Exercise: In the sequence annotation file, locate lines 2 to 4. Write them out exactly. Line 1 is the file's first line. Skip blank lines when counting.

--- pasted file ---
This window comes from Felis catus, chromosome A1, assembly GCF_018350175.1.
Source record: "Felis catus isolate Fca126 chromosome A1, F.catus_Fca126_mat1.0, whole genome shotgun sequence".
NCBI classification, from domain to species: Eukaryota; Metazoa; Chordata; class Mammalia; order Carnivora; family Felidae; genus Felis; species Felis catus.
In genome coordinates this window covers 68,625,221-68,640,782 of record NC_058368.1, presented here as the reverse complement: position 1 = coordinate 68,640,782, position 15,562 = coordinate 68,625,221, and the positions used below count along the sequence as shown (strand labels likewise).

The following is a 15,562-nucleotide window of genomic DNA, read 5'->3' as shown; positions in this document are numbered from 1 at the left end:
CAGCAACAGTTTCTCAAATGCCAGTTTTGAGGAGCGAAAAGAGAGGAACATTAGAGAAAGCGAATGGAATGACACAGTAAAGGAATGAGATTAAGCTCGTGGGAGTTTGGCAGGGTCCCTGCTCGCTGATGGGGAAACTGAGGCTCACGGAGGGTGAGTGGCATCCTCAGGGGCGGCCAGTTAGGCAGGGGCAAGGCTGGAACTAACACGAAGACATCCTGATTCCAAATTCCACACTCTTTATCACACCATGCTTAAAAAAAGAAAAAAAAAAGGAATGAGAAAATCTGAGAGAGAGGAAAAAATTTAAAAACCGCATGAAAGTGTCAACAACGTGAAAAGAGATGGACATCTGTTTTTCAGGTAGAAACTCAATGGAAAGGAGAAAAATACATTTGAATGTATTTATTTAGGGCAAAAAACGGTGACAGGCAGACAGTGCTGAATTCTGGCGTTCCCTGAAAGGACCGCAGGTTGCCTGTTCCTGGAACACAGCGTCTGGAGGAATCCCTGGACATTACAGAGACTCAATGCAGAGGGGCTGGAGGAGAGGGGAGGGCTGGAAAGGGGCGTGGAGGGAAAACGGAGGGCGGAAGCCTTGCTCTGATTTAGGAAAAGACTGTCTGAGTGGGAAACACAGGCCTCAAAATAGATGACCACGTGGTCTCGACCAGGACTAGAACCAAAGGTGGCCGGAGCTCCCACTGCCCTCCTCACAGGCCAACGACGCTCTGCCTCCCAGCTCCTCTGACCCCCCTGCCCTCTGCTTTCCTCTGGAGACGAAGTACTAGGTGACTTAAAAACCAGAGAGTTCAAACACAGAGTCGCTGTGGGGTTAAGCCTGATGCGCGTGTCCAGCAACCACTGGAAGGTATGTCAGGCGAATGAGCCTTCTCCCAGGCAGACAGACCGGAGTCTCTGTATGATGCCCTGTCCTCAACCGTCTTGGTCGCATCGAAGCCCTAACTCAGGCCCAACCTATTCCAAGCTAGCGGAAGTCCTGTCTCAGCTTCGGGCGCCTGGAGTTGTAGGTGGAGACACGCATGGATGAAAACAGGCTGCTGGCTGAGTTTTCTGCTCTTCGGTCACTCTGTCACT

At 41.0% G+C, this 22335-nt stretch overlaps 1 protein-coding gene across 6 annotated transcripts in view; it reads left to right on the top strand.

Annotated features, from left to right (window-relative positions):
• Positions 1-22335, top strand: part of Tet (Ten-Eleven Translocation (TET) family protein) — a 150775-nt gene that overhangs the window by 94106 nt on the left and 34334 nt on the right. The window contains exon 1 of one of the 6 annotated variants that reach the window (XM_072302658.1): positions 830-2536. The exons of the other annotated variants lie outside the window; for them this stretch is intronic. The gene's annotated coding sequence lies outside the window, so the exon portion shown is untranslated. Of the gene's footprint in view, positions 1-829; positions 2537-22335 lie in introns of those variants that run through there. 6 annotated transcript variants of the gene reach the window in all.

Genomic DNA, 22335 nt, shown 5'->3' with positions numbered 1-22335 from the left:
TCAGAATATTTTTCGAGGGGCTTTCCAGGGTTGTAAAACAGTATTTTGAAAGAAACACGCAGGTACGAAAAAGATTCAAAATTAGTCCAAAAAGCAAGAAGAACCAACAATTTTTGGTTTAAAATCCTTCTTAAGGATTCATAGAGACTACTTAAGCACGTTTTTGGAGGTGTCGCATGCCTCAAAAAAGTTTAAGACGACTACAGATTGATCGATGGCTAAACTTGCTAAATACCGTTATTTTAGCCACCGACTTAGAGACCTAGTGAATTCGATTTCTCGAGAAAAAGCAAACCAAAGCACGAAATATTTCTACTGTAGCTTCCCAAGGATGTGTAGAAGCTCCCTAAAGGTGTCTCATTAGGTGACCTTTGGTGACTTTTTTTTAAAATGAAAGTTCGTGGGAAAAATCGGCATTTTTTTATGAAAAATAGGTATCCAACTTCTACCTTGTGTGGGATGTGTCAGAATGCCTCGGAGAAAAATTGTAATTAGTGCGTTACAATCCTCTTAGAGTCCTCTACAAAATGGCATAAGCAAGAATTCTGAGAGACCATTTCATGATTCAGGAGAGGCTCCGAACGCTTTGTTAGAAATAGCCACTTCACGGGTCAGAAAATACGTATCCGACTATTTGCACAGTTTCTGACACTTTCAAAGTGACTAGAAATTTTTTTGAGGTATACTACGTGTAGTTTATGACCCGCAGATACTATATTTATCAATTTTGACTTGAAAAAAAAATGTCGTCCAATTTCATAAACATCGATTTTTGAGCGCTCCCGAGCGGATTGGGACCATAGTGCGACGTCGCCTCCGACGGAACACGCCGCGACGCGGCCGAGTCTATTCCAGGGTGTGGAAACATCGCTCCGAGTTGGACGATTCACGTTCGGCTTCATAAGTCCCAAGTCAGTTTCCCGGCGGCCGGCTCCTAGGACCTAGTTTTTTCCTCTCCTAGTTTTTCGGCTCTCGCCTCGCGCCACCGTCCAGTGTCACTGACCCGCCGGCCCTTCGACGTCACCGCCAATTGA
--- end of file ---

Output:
Source record: "Felis catus isolate Fca126 chromosome A1, F.catus_Fca126_mat1.0, whole genome shotgun sequence".
NCBI classification, from domain to species: Eukaryota; Metazoa; Chordata; class Mammalia; order Carnivora; family Felidae; genus Felis; species Felis catus.
In genome coordinates this window covers 68,625,221-68,640,782 of record NC_058368.1, presented here as the reverse complement: position 1 = coordinate 68,640,782, position 15,562 = coordinate 68,625,221, and the positions used below count along the sequence as shown (strand labels likewise).